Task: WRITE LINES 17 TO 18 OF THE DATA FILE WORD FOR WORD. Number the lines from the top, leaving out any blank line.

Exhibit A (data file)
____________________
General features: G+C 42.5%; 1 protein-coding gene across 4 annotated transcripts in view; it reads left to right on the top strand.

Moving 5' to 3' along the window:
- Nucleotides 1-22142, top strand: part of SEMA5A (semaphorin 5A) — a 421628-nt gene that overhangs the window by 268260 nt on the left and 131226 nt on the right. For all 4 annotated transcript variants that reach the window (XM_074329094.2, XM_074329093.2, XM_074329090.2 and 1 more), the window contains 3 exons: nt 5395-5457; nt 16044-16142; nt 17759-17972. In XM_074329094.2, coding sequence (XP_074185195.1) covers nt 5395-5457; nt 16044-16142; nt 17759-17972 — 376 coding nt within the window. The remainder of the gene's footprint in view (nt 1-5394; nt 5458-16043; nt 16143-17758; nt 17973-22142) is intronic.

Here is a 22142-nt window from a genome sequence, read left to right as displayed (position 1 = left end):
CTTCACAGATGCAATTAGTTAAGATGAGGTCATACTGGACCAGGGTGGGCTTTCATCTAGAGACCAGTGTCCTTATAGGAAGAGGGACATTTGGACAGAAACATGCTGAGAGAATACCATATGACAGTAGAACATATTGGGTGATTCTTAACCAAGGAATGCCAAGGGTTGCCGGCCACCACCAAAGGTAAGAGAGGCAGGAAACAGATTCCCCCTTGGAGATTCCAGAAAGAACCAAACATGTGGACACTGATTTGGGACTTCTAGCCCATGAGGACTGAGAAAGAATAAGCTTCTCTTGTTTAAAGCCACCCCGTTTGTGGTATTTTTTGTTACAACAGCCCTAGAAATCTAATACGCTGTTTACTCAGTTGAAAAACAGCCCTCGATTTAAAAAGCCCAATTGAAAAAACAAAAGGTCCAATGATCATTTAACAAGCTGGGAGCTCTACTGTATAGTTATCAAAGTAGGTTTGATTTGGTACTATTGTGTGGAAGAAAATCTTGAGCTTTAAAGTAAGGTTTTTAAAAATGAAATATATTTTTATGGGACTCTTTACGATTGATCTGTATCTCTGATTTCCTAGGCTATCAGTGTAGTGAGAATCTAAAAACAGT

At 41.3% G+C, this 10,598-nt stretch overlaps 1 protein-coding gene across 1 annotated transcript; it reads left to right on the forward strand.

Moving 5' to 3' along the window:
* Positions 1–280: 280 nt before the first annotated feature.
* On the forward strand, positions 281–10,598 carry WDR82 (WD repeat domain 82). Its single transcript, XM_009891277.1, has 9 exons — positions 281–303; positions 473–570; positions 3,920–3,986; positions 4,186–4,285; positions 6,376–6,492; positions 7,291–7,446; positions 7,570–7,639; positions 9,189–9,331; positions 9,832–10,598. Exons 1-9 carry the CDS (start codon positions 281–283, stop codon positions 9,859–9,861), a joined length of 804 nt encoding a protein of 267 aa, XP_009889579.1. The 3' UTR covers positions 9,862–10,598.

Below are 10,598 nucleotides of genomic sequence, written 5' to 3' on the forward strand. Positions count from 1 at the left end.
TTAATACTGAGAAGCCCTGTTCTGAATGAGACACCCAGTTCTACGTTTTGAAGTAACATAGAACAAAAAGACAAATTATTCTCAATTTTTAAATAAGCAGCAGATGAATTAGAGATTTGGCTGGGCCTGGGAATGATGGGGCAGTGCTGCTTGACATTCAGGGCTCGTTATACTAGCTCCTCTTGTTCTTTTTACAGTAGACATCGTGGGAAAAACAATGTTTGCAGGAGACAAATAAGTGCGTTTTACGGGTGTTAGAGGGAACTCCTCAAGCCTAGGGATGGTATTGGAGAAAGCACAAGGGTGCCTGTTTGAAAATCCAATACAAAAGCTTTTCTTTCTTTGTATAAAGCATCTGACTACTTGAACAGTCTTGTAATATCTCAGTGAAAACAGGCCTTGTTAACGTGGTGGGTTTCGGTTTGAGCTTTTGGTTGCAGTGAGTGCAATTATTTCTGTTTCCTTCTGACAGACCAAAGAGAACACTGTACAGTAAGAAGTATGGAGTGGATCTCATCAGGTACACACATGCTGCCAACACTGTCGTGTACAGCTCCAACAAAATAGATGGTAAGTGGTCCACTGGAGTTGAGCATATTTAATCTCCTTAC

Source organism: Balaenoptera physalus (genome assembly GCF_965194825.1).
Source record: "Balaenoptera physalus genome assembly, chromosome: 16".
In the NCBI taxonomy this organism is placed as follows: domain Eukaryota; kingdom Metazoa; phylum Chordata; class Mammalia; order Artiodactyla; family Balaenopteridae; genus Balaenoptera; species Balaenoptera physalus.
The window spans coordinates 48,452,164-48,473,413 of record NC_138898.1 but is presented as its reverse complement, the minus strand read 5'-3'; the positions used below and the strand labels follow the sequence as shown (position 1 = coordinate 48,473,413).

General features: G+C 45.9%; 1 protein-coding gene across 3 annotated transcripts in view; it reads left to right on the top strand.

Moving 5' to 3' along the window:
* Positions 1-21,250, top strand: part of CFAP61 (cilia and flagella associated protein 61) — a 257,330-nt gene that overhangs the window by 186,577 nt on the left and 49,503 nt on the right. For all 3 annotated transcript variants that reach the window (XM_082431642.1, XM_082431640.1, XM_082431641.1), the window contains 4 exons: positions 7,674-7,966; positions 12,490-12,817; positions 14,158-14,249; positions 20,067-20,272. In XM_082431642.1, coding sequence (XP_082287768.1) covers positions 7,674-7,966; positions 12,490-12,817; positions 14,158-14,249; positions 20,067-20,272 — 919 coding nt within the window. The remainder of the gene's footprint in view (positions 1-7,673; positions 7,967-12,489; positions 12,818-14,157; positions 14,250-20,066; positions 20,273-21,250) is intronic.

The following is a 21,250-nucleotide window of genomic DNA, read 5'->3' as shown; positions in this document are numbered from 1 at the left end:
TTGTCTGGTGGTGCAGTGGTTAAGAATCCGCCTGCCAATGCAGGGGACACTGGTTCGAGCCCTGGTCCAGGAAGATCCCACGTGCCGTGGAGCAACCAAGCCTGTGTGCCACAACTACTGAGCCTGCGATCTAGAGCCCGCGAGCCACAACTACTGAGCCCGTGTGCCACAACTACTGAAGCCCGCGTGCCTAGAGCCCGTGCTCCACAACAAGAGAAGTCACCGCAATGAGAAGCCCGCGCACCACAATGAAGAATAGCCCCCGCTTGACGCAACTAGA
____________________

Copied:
Moving 5' to 3' along the window:
* Positions 1-21,250, top strand: part of CFAP61 (cilia and flagella associated protein 61) — a 257,330-nt gene that overhangs the window by 186,577 nt on the left and 49,503 nt on the right. For all 3 annotated transcript variants that reach the window (XM_082431642.1, XM_082431640.1, XM_082431641.1), the window contains 4 exons: positions 7,674-7,966; positions 12,490-12,817; positions 14,158-14,249; positions 20,067-20,272. In XM_082431642.1, coding sequence (XP_082287768.1) covers positions 7,674-7,966; positions 12,490-12,817; positions 14,158-14,249; positions 20,067-20,272 — 919 coding nt within the window. The remainder of the gene's footprint in view (positions 1-7,673; positions 7,967-12,489; positions 12,818-14,157; positions 14,250-20,066; positions 20,273-21,250) is intronic.